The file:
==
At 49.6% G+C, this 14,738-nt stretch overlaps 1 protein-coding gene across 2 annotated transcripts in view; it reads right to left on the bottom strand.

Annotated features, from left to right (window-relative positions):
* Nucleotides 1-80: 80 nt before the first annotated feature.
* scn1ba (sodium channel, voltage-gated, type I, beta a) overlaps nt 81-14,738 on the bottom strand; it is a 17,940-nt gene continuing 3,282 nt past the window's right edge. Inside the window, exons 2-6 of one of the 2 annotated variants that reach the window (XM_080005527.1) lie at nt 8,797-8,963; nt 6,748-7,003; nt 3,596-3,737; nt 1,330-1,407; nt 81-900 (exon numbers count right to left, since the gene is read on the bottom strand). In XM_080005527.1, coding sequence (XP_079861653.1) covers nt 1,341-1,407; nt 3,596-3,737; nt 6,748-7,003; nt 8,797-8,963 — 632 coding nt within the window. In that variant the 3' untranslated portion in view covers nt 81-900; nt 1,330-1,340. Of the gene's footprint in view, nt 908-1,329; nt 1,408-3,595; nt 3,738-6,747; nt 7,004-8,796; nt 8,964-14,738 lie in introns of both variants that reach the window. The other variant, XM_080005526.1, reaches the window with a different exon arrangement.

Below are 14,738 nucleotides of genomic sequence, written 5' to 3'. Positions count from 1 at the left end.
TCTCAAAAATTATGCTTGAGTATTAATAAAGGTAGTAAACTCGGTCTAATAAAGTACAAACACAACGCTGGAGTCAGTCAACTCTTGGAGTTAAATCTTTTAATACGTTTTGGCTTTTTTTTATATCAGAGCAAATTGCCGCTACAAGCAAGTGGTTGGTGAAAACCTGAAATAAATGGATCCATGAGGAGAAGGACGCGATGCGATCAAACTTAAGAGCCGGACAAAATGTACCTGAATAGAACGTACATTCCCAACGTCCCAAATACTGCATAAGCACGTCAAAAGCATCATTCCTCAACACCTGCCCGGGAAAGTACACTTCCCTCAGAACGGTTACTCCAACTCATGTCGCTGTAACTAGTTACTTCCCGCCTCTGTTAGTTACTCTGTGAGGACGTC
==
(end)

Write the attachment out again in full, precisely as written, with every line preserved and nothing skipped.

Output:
At 49.6% G+C, this 14,738-nt stretch overlaps 1 protein-coding gene across 2 annotated transcripts in view; it reads right to left on the bottom strand.

Annotated features, from left to right (window-relative positions):
* Nucleotides 1-80: 80 nt before the first annotated feature.
* scn1ba (sodium channel, voltage-gated, type I, beta a) overlaps nt 81-14,738 on the bottom strand; it is a 17,940-nt gene continuing 3,282 nt past the window's right edge. Inside the window, exons 2-6 of one of the 2 annotated variants that reach the window (XM_080005527.1) lie at nt 8,797-8,963; nt 6,748-7,003; nt 3,596-3,737; nt 1,330-1,407; nt 81-900 (exon numbers count right to left, since the gene is read on the bottom strand). In XM_080005527.1, coding sequence (XP_079861653.1) covers nt 1,341-1,407; nt 3,596-3,737; nt 6,748-7,003; nt 8,797-8,963 — 632 coding nt within the window. In that variant the 3' untranslated portion in view covers nt 81-900; nt 1,330-1,340. Of the gene's footprint in view, nt 908-1,329; nt 1,408-3,595; nt 3,738-6,747; nt 7,004-8,796; nt 8,964-14,738 lie in introns of both variants that reach the window. The other variant, XM_080005526.1, reaches the window with a different exon arrangement.

Below are 14,738 nucleotides of genomic sequence, written 5' to 3'. Positions count from 1 at the left end.
TCTCAAAAATTATGCTTGAGTATTAATAAAGGTAGTAAACTCGGTCTAATAAAGTACAAACACAACGCTGGAGTCAGTCAACTCTTGGAGTTAAATCTTTTAATACGTTTTGGCTTTTTTTTATATCAGAGCAAATTGCCGCTACAAGCAAGTGGTTGGTGAAAACCTGAAATAAATGGATCCATGAGGAGAAGGACGCGATGCGATCAAACTTAAGAGCCGGACAAAATGTACCTGAATAGAACGTACATTCCCAACGTCCCAAATACTGCATAAGCACGTCAAAAGCATCATTCCTCAACACCTGCCCGGGAAAGTACACTTCCCTCAGAACGGTTACTCCAACTCATGTCGCTGTAACTAGTTACTTCCCGCCTCTGTTAGTTACTCTGTGAGGACGTC